Saturday, 2 June 2012

Sunday #Clay5 - Opening Tracks

One of the best things an album can do to draw you in is open with a killer track. The right song can set the tone and act as a preview of things to come. If the song makes you want to listen to the second track immediately, then it has done its job. Here are five of my favourites. 

1. The Abandoned Hospital Ship by The Flaming Lips - Clouds Taste Metallic (1995)

This song kicks off with the sound of a film projector, some sparse piano and Wayne Coyne's high, reedy voice. It pretty much stays that way until the 1:40 mark when everything drops off. The sound of a single guitar plays the opening piano line and the band crashes into life. I say crashes because this song (and the whole album) is a fine example of noise pop/rock. The resulting lead guitar break is drenched in feedback and not your typical clean melodic solo. I find it absolutely transcendent. Others might not.

2. The Mission: Unexplainable Stories by Cloud Cult - Light Chasers (2010)

One of the few songs that had me at hello. Opening with the slow dual melodies of a trombone and french horn, underscored by a cello, the songs gradually builds to a rocking crescendo. The vocals don't start until two minutes in and only take up sixty seconds of the song's total running time of five minutes. Check out this great live version: 

3. Shine On You Crazy Diamond, Pts. 1-5 by Pink Floyd - Wish You Were Here (1975)

It's pretty audacious to open an album with a thirteen minute epic, but the fact that this song is divided up into five musical movements makes it easily digestible. The fourth section contains the words and it certainly helps that its catchy as all hell. David Gilmour's fluid guitar work in the second part are truly sublime.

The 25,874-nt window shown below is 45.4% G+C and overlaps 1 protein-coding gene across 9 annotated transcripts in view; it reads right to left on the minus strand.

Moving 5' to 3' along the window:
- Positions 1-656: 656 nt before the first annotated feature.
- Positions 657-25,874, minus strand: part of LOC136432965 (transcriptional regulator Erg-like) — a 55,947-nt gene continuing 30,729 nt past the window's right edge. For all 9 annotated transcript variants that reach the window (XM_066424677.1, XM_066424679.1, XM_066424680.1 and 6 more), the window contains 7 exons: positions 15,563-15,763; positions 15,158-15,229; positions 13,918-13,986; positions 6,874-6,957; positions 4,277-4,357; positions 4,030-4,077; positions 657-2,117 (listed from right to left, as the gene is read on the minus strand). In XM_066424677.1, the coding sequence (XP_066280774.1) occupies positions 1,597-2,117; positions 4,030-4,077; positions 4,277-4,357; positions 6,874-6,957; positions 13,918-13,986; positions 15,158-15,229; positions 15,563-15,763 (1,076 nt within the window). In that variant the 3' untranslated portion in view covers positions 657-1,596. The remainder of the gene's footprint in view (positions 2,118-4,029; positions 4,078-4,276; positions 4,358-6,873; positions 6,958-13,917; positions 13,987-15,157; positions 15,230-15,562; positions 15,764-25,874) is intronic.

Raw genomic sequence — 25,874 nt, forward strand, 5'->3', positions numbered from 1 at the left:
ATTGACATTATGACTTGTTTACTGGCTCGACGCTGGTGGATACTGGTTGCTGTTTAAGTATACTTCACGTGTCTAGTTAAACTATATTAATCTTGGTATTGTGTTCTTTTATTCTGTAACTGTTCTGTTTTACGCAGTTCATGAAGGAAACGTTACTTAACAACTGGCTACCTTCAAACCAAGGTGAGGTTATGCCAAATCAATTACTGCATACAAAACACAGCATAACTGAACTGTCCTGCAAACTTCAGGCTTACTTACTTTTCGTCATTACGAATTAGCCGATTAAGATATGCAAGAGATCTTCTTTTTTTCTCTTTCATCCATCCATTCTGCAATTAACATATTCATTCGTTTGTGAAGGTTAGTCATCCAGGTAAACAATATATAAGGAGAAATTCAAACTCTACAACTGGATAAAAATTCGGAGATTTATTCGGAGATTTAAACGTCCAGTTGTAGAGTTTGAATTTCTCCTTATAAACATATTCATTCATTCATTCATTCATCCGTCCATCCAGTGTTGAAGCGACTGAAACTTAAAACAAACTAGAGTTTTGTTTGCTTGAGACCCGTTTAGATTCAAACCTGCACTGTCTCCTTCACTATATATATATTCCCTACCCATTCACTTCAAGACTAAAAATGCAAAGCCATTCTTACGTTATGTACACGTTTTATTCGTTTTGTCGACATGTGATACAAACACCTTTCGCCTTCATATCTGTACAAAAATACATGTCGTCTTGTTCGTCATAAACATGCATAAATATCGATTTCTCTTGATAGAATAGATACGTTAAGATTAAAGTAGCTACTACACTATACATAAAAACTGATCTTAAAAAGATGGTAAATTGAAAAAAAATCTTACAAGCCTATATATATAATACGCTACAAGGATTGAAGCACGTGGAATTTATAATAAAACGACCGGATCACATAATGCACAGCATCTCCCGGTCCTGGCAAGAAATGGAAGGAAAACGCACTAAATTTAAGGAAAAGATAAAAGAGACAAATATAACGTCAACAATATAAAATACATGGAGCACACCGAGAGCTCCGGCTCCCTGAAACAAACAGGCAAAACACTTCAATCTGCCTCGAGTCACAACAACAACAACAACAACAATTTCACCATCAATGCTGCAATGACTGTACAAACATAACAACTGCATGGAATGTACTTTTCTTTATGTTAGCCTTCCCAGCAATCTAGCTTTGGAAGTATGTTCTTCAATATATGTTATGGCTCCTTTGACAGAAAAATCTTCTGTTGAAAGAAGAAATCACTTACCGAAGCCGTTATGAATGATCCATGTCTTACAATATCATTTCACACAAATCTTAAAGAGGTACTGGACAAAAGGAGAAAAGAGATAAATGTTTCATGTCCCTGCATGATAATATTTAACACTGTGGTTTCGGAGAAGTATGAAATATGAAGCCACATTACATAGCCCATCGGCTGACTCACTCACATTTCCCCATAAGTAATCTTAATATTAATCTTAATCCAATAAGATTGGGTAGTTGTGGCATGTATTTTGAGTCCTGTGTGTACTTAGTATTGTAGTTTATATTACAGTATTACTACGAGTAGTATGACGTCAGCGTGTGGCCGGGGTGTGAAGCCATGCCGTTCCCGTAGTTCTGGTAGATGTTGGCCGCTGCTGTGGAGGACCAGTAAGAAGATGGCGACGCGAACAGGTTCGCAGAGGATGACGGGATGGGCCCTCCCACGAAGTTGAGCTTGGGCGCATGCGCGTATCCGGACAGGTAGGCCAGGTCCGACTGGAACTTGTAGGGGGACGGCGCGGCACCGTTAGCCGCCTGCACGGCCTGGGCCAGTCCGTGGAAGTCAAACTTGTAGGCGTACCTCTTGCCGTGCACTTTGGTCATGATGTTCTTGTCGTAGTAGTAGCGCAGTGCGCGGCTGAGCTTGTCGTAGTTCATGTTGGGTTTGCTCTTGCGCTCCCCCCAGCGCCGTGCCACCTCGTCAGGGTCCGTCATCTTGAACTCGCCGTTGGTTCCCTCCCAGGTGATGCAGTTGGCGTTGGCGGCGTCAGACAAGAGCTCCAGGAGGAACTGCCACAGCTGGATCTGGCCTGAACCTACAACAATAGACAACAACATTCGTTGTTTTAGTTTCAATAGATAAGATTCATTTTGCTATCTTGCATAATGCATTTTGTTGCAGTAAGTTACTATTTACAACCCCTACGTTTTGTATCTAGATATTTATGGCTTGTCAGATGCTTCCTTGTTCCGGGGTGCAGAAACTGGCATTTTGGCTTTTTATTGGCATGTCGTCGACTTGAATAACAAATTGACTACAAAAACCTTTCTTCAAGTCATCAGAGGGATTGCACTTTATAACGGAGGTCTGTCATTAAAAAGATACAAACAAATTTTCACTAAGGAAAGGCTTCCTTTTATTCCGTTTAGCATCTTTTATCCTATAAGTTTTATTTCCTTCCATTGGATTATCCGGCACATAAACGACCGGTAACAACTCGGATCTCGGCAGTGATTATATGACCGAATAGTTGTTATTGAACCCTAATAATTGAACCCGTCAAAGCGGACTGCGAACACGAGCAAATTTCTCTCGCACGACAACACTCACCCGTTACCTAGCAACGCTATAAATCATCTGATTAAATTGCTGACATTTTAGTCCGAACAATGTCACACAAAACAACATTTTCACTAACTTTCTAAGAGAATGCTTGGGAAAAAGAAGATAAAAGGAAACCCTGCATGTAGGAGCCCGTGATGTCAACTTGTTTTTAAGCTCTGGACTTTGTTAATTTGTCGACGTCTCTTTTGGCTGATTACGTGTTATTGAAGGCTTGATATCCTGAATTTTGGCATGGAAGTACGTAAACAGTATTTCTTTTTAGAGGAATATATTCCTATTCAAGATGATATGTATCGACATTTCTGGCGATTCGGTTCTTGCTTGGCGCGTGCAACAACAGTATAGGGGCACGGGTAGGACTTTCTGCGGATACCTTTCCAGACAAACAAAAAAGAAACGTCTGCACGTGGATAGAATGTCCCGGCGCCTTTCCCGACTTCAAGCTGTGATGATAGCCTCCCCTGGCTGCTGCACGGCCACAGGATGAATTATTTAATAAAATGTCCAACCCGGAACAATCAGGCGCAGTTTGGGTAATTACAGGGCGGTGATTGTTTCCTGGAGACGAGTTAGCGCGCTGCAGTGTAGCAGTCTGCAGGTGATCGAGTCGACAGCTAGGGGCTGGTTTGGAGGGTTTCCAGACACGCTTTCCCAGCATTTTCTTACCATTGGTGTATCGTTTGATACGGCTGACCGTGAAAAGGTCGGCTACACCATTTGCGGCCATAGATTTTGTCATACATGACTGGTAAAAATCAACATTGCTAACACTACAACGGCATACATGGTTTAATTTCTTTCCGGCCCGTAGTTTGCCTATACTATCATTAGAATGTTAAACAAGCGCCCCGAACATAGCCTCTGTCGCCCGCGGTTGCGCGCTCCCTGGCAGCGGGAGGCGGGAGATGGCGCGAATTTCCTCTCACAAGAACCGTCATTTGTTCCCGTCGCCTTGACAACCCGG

4. Cochise by Audioslave - Audioslave (2002)

I was never much of a fan of RATM or Soundgarden, but I did enjoy some songs of both bands. I got excited about the idea of Audioslave because I loved Chris Cornell's voice and dug RATM's rhythm section of bassist Tim Commerford and drummer Brad Wilk. Tom Morello I was fairly indifferent about, because I thought some of his soloing was indulgent and noisy for the sake of being noisy. This was the first Audioslave song I heard and I loved it instantly. Once that killer guitar riff kicks in after the opening build and Cornell lets rip it entrances me. It remains my favourite song of theirs and is a fantastic introduction to the album, and the supergroup. 

5. Peaches En Regalia by Frank Zappa - Hot Rats (1969)

Zappa's sleeve notes describe this album as a "movie for your ears". This opening instrumental track is arguably one of his best, with the dizzying melody lines crafting scenes in your brain that you don't really understand, but enjoy nevertheless. A stunning piece of music showcasing the talents of multi-instrumentalist Ian Underwood. It is hard to believe that there are only four musicians on this recording, thanks to some extensive overdubbing.

Honourable Mentions:
London Calling by The Clash - London Calling (1979)
Tell Me Why by Neil Young - After The Gold Rush (1970)
Roscoe by Midlake - The Trials of Van Occupanther (2006)
Mama by Genesis - Genesis (1983)

Baba O'Riley by The Who - Who's Next (1971)

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